GCSE entries: Engineering and design technology flop as EBacc subjects soar

Entries to engineering and design technology GCSEs slumped by 36 per cent and 22 per cent respectively this year, while almost all EBacc subjects saw a rise.

Provisional exam entries data published by Ofqual today shows an overall drop in the number of entries to non-EBacc entries of 9 per cent. However, most of this fall is explained by the removal of at least nine subjects between 2018 and 2019 as part of the GCSE reform process.

Analysis by Schools Week of just the subjects that were not removed this year reveals that non-EBacc entries actually dropped by 2.2 per cent. Comparatively, entries to EBacc subjects rose by 4 per cent, and there has been the first significant rise in MFL entries in several years.

Our analysis shows that entries to non-EBacc subjects fell to 979,085 this year, compared with 1,001,185 entries to the same subjects in 2018.

The most significant drop in entries to non-EBacc subjects was in engineering, which saw entries fall 36 per cent from 4,715 to 2,990. Design and technology entries dropped 22 per cent from 117,605 to 90,805, while entries to media, film and TV studies GCSEs fell 12 per cent from 41,925 to 36,870.

“Entries in design and technology and engineering have declined,” said Ofqual in its data release. “This is the first year that new specifications in these subjects are being awarded.

“The reformed specifications, are different to the legacy specifications so we might expect some changes in entries.”

Physical education entries also dropped by 8 per cent from 87,825 to 80,665 while music dropped by 2.5 per cent from 35,895 to 34,990.

MFL entries up 4%

The number of pupils studying modern foreign languages GCSEs this summer has risen by more than four per cent, in the first significant increase for several years.

This summer sees a total of 301,055 entries for modern foreign languages, up from 288,305 last year, with the Spanish seeing the biggest increase in popularity with a 10 per cent rise on entries compared to 2018.

French entries rose by four per cent, but German has suffered a fall with 2.5 per cent fewer entries.

The German language has taken a hit in popularity in recent years. Last year, more pupils studied Chinese at A-level than German.

Last year was the first time that modern foreign languages entries remained relatively stable following years of significant decreases. However, entries have still not recovered to their 2014 level of 335,000.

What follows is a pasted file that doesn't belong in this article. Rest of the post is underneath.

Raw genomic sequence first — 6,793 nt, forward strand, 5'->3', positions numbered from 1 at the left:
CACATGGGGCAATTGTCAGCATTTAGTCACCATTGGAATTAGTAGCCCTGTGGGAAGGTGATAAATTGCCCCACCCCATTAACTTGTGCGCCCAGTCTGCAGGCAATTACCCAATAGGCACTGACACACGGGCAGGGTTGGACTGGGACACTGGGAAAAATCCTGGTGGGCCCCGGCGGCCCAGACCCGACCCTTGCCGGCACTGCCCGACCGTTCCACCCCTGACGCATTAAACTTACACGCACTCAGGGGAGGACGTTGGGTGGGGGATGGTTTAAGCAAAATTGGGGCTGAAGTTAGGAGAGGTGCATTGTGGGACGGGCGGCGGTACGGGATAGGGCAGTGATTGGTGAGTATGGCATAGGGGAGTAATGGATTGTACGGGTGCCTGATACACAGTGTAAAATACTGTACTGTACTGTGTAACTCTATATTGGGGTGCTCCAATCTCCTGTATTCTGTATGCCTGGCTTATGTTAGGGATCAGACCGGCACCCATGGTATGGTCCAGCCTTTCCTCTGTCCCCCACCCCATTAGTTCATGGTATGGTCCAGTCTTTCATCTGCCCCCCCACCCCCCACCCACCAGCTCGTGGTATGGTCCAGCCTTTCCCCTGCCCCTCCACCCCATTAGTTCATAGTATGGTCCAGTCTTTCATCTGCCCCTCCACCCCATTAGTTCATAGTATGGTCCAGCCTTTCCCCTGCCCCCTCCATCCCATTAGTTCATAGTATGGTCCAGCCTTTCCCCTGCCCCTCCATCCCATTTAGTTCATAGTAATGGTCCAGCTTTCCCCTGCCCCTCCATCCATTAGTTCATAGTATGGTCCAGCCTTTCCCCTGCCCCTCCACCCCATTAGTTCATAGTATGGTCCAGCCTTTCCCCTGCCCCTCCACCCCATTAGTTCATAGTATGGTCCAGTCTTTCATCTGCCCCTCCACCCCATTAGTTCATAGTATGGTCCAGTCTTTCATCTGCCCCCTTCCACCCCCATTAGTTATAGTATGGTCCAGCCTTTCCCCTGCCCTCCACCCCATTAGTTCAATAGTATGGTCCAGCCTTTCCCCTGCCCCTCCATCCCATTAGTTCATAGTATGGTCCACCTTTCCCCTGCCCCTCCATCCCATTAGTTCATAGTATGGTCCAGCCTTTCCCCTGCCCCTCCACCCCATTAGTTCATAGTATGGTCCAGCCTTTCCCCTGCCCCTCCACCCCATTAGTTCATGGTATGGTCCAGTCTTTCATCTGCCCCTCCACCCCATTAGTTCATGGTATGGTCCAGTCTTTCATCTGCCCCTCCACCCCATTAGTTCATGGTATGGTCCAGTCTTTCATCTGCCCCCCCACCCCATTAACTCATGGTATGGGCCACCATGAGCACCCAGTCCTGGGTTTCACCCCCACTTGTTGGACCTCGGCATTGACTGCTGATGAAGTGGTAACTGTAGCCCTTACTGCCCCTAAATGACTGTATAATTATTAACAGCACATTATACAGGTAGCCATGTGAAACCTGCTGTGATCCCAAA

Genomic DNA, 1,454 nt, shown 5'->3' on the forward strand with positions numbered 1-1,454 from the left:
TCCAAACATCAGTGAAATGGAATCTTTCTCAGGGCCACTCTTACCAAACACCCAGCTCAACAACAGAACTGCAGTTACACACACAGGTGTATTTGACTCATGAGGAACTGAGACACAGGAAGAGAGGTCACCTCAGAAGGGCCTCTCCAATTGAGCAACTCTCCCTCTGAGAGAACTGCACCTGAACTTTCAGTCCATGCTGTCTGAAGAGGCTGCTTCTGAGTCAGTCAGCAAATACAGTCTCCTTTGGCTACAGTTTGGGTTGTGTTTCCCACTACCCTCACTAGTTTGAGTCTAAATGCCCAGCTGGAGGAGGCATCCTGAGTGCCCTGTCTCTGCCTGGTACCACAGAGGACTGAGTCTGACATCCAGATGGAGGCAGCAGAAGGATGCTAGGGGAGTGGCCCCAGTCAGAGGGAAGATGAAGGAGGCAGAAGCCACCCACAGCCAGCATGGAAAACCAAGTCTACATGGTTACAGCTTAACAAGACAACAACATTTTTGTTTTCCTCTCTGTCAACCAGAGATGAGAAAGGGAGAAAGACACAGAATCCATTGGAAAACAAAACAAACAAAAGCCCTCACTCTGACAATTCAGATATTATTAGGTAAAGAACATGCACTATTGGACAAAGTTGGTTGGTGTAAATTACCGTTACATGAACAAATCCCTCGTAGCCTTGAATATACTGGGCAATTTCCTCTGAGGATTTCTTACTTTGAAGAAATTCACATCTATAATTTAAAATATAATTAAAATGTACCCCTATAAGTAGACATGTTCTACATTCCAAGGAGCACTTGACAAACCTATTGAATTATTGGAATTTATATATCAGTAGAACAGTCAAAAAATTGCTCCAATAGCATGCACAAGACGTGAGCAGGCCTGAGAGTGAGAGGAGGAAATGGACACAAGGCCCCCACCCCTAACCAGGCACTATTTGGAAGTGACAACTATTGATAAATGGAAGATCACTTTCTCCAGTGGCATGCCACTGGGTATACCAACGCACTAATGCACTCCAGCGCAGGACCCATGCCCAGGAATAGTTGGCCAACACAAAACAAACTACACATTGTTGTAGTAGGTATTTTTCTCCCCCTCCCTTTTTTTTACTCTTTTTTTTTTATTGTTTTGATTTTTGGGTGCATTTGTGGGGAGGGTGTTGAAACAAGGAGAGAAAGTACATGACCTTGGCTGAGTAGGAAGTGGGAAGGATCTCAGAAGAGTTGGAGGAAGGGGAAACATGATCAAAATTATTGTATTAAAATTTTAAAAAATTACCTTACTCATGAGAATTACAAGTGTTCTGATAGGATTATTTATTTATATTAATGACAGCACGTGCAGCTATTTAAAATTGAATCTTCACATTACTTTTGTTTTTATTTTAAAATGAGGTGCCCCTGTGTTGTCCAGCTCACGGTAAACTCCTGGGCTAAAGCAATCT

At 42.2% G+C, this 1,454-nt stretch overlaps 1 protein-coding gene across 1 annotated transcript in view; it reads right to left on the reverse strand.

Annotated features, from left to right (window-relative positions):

Last summer, the British Council’s language trends survey revealed that over a third of state schools allow pupils to opt out of studying a language in year 9, with schools in the most disadvantaged circumstances less likely to push languages course.

In January, it was announced that the University of York had been selected to run the government’s new ‘centre for excellence’ for modern foreign languages, as part of a £4.8 million investment from the Department for Education to try and boost uptake in schools.


English language A-level entries fall

Overall A-level entries fell by 2 per cent this year, the provisional data shows.

Entries to English language fell by 22 per cent from 17,875 to 13,815, while entries to performing or expressive arts subjects fell by 17 per cent from 1,310 to 1,085.

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  1. After 15 years as a DT teacher I am honestly thinking what is the point of this subject. My large school us to run 6 GCSE course, System and Control, RM, Product Design, Textiles, Food and Nutrition and Graphic Products. With full time teachers, now just two remain an Engineering OCR course and Food. We have just dumped the disastrous AQA Design and Technology GCSE ( only suitable for high level students ) and the A level in Product Design. It is a complete shambles and I worry for the future skills of this country.

    • Similarly, when I retired twenty years ago my school had a stand-alone D&T department offering a wide range of technical subjects. But even then, D&T was often regarded (not by those who taught it) as the equivalent of woodwork, metalwork, sewing and cooking for the less able.

      That attitude seems to have lingered. Anything with a smidgen of practical work is viewed as having lower status than ‘brain work’.